Android

Nexus 6P Bootloop Issue, There’s Finally A Fix

In 2016, many folks reported of a software issue where the Huawei Nexus 6P entered a bootloop stage where the device wouldn’t proceed past the “Google” Logo upon firing up the device. Not even factory resetting the device would fix the issue.

An unofficial fix has come from XDA members: XCnathan32 and rchtk. The fix required you to download and flash a few modified system image files which circumvent the bootloop by disabling the larger CPU cluster. For some reason (which is still unknown), the larger CPU cluster isn’t let the phone function properly, so the modified boot.img file only lets the phone use four of its eight CPU cores, which means you’ll notice much lower performance.

Regarding the bootloop issue, Google never issued an official fix but instead stated that customers should RMA their bootlooping devices for a replacement. Of course, those who were out of warranty or were in an unserviceable area can at least revive their dusty paperweights using this workaround.

Tutorial

  1. Download the latest ADB and Fastboot binaries and extract them to an easily accessible folder on your computer. You can download the latest ADB and Fastboot binaries using these links. These download links will remain static, but Google will periodically update the referenced file with the latest binaries as they go live.
  2. Download and install the Google USB Driver if you are running Windows.
  3. Download N2G48B_4Cores.img and save it to the same directory where you saved the ADB and Fastboot binaries.
    • Optional: If you want to use TWRP recovery on your fixed Nexus 6P, you will need to use a modified version. Download twrp3_1_1_4Cores.img and save it to the directory where you saved the ADB and Fastboot binaries.
    • Optional: If you want to speed up your fixed Nexus 6P, you can flash a modified version of XDA Recognized Developer flar2‘s Elemental X Kernel. Download EX4_1_1_4Cores.zip and save it to your downloads directory.
  4. Plug your phone in to your computer.
  5. Open up a command prompt or terminal in the same directory where you saved the ADB and Fastboot binaries. On Windows, you can easily do this by holding shift and right-clicking, then selecting “open command prompt here.”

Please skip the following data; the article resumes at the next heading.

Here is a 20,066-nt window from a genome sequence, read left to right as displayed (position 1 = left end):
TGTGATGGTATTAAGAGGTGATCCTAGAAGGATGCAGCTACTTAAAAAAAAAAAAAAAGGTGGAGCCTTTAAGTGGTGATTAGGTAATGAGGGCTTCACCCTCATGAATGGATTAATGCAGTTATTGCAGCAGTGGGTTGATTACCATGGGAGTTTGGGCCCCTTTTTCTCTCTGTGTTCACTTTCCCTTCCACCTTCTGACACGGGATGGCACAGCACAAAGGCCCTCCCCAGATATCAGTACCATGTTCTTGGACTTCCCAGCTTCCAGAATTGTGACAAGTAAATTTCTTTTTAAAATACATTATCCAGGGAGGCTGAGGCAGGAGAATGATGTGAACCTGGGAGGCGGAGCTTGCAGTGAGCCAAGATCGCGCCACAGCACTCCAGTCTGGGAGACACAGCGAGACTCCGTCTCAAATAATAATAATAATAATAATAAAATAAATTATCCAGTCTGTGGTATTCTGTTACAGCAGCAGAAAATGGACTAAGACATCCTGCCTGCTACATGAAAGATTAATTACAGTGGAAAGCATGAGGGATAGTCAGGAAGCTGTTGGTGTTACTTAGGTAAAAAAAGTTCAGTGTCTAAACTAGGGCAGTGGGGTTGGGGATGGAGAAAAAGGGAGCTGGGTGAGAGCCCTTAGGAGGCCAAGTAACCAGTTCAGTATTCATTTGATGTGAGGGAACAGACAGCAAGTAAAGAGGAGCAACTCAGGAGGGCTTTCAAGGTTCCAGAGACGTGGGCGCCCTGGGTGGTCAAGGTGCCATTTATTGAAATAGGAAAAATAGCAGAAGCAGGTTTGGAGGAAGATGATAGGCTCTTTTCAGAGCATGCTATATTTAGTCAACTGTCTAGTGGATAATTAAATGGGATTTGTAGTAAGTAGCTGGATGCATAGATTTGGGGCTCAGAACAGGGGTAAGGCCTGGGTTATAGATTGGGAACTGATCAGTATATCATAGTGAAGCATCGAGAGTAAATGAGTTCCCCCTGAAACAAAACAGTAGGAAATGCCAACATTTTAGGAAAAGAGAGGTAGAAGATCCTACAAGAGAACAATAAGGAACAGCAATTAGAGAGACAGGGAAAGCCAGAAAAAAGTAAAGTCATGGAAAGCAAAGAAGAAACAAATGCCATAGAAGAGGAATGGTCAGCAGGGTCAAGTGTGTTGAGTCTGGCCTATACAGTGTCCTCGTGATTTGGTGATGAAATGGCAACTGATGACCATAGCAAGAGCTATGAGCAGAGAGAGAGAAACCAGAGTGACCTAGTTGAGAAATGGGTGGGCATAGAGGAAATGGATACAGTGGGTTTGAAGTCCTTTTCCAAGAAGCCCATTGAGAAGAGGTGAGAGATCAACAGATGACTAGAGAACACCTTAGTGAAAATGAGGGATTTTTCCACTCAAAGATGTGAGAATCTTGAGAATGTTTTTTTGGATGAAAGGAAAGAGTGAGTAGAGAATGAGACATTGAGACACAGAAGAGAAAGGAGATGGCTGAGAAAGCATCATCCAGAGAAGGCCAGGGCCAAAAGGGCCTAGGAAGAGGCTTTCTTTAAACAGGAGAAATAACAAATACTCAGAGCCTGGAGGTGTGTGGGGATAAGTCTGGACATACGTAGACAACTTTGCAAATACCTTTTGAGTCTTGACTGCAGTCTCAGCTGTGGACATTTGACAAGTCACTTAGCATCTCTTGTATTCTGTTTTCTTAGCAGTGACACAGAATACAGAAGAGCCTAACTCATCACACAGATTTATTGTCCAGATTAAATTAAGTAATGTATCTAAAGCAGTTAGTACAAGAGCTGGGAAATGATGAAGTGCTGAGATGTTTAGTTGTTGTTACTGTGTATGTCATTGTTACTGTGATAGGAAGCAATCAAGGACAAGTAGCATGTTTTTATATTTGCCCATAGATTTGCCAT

6. Enter the following command: fastboot devices
  7. If you see your device’s serial number, you are ready to move on. If not, you will need to try re-installing the drivers.
  8. Important: your phone’s bootloader MUST be unlocked in order to flash these modified images. If your bootloader is already unlocked, skip the following 2 steps.
  9. Start the process to unlock your phone’s bootloader by entering the following command: fastboot flashing unlock
  10. Using the volume and power keys, confirm that you want to unlock the bootloader. THIS WILL WIPE EVERYTHING ON YOUR PHONE’S INTERNAL STORAGE. But it’s either this or deal with a multi-hundred dollar brick. Your choice!
  11. Now enter the following command to flash the modified boot image: fastboot flash boot N2G48B_4Cores.img
    • Optional: If you want to flash TWRP, then enter: fastboot flash recovery twrp3_1_1_4Cores.img
  12. Reboot your phone by typing: fastboot reboot
  13. After some minutes (it may take awhile), you should see your phone’s boot animation and eventually the lockscreen. Congrats, you’ve saved your phone!
  14. Optional: If you want to improve the performance and you flashed TWRP, copy the modified Elemental X kernel over to your phone’s storage, boot into TWRP, and flash the custom kernel. You can choose to overclock the little cluster during setup to squeeze a bit more performance out of your phone as well.

XCnathan32 does note that root works by flashing SuperSU in TWRP. He also offered a few suggestions to get more performance out of your device, such as disabling animations or changing the CPU governor to an aggressive one. While he tested the modified boot.img on a stock ROM, other ROMs such as PureNexus should be able to work as well. You just need to make sure you are running a kernel that’s modified to use the four little cores.

This is an impressive development and Nexus 6P owners are now able to revive their excellent device, even if there are compromises to this solution. Given there are many users who were unable to get their units replaced under warranty, they can now put the phone to good use instead of having it sit dead in a corner or drawer.

Check out the Via link for more context about the bootloop issue on XDA-Developers or hit up the Source link for the full tutorial.

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